Mike Hilton joins the French Family Party, and becomes NASCAR’s third president

NASCAR President Bill France, Jr., 1999 Daytona 500

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  • In late 1999, Bill France Jr. could have chosen his son, Brian France, to lead the series, but instead chose the more experienced Mike Hilton.
  • During his tenure running NASCAR, Helton became known throughout the sport for his imposing size and extremely bushy mustache, but he was also known for his relative fairness in his decision-making.
  • Arguably the most iconic day of Hilton’s career was also one of the most tragic in sports.

    when NASCAR President Bill France Jr He decided he needed help running the sanctioning body, and he didn’t have to look away – but with one unique twist.

    From its founding in 1948 through 2000, the sport was led by a member of the France family, starting with NASCAR founder Bill France Sr. (aka “Big Bill”), followed by his son Bill Jr. (aka “Little Bill”).

    Bill Jr. could have chosen his son, Brian, to lead the series, but instead chose his more experienced son. As it turns out, Brian France would succeed his father as CEO and Chairman of NASCAR in 2003 until he was forced to resign in 2018 after a traffic stop led to his arrest for DUI and oxycodone possession.

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    Mike Hilton, left, served as NASCAR’s president from November 1999 through 2015. He remains the organization’s vice president and a member of its board of directors.

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    Meanwhile, Helton went from humble beginnings growing up in Bristol, Virginia, to become one of the most powerful men in the sport, first as NASCAR’s Chief Operating Officer in February 1999, and then 21 months later in November 1999, named as the sport’s third president.

    After leaving college, Helton worked as an accountant, as well as a high school football and basketball referee in and around the Bristol area. This led to him becoming a sports director for a Bristol radio station, covering all kinds of sports but taking a special interest in covering NASCAR racing with many venues such as Bristol Motor Speedway, Charlotte Motor Speedway, Martinsville Speedway, North Carolina International Speedway, Darlington Raceway and others. at a relatively short distance.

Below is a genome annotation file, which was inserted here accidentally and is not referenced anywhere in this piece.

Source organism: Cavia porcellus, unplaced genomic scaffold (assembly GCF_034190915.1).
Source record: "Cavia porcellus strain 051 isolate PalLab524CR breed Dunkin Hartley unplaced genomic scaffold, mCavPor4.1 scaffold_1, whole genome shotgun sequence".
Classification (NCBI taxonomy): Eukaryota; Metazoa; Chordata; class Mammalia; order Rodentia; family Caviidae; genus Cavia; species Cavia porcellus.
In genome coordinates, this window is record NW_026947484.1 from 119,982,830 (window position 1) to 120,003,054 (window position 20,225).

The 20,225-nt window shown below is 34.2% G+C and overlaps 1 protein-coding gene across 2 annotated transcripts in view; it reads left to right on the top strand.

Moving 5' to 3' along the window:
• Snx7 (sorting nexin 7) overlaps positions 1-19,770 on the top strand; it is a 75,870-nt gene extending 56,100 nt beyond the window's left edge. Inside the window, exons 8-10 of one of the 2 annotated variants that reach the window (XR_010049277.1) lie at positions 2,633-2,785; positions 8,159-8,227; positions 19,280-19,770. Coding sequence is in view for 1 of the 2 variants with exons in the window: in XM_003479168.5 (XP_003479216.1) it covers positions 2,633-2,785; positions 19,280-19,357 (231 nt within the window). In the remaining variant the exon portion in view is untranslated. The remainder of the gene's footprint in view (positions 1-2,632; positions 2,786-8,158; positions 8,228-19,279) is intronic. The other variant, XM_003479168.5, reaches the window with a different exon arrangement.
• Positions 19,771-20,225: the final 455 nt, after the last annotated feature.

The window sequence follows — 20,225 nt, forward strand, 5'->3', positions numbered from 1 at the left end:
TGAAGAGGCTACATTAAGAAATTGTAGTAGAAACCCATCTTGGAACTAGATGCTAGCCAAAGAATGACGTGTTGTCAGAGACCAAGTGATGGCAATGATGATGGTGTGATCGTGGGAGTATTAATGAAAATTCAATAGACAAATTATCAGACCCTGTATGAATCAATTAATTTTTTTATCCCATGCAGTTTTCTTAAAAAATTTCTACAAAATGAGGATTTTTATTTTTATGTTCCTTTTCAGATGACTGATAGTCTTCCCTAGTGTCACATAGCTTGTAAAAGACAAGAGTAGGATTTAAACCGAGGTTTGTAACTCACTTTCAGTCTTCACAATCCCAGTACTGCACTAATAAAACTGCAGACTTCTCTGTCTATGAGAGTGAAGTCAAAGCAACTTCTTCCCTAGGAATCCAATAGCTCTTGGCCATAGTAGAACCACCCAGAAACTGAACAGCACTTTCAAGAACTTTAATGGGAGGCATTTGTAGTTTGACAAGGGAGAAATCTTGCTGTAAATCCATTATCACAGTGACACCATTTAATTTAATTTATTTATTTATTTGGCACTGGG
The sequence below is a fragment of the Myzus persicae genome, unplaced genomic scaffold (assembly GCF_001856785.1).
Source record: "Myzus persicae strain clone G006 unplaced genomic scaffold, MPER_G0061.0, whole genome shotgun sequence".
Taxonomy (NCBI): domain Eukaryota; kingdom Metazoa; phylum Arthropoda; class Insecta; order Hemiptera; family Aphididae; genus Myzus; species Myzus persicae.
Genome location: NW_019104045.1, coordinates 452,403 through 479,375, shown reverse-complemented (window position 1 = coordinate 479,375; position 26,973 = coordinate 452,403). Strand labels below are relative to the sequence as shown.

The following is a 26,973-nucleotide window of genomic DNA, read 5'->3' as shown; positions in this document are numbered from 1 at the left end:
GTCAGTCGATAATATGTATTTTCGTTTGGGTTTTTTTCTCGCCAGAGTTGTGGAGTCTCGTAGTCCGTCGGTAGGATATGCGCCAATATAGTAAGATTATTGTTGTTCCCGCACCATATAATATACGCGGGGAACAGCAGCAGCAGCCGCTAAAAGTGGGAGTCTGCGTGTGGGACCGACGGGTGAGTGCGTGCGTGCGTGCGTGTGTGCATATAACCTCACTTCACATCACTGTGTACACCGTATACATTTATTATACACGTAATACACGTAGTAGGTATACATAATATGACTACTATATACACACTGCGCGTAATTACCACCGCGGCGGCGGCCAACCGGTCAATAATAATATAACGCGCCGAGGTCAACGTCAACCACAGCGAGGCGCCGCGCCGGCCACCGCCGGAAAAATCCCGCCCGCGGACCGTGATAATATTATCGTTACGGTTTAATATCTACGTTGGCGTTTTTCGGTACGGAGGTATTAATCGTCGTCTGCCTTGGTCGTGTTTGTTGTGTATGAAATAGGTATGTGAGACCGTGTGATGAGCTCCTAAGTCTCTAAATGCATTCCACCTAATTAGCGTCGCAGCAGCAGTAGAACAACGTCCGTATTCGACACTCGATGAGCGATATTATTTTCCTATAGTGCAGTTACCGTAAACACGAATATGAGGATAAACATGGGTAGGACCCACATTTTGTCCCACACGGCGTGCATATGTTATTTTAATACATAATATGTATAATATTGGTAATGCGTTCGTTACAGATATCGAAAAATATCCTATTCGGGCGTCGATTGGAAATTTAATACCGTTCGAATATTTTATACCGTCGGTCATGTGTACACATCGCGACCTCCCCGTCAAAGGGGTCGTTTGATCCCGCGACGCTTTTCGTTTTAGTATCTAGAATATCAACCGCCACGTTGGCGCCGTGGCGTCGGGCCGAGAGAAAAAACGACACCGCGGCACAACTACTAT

Helton was highly communicative with NASCAR officials and was finally rewarded when he was named Director of Public Relations at Atlanta Motor Speedway in 1980, and eventually General Manager of the track in 1985. He wouldn’t be in that role long, as he was promoted to join the management team at Daytona Motor Speedway in 1986. Again, his tenure there was relatively short, as Helton took over as general manager of the track at one of NASCAR’s premier venues, Talladega Superspeedway, in 1987. Two years later, he was promoted to track president, while simultaneously adding duties as Vice President of NASCAR’s parent organization, International Speedway Corporation.

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    For nearly two decades, Mike Hilton served as the voting council for driver concerns as president of NASCAR.

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    Helton returned to Daytona as NASCAR’s vice president of competition in 1994, and was promoted to senior vice president and chief operating officer in February 1999, leading to his rise the following year as NASCAR president and becoming one of NASCAR’s five-member board of directors, a spot he still holds.

    Hilton was also elected to membership NASCAR Hall of Fame in Class of 2023.

    During his tenure running NASCAR, Helton became known throughout the sport for his imposing size and extremely thick mustache, but he was also known for relative fairness in making decisions that were in the best interest of the sport, and for never showing favoritism to any team, driver, owner, track, or group ( Although some critics might argue with that).

    Arguably the most iconic day of Hilton’s career was also one of the most tragic days in sports: It was Helton who stood in front of countless television cameras and microphones and uttered the fateful words, “We have lost Dale Earnhardt,” sadly announcing to the world that the world’s biggest star In sports, Dale Earnhardt was killed in a last-lap crash in the season-opening Daytona 500 on February 18, 2001.

    Hilton is now somewhat in semi-retirement, though He still holds the title of Vice President of NASCAR He oversees competition for the sport’s three major series – the NASCAR Cup, Xfinity Series and Truck Series – and remains a member of the Board of Directors.

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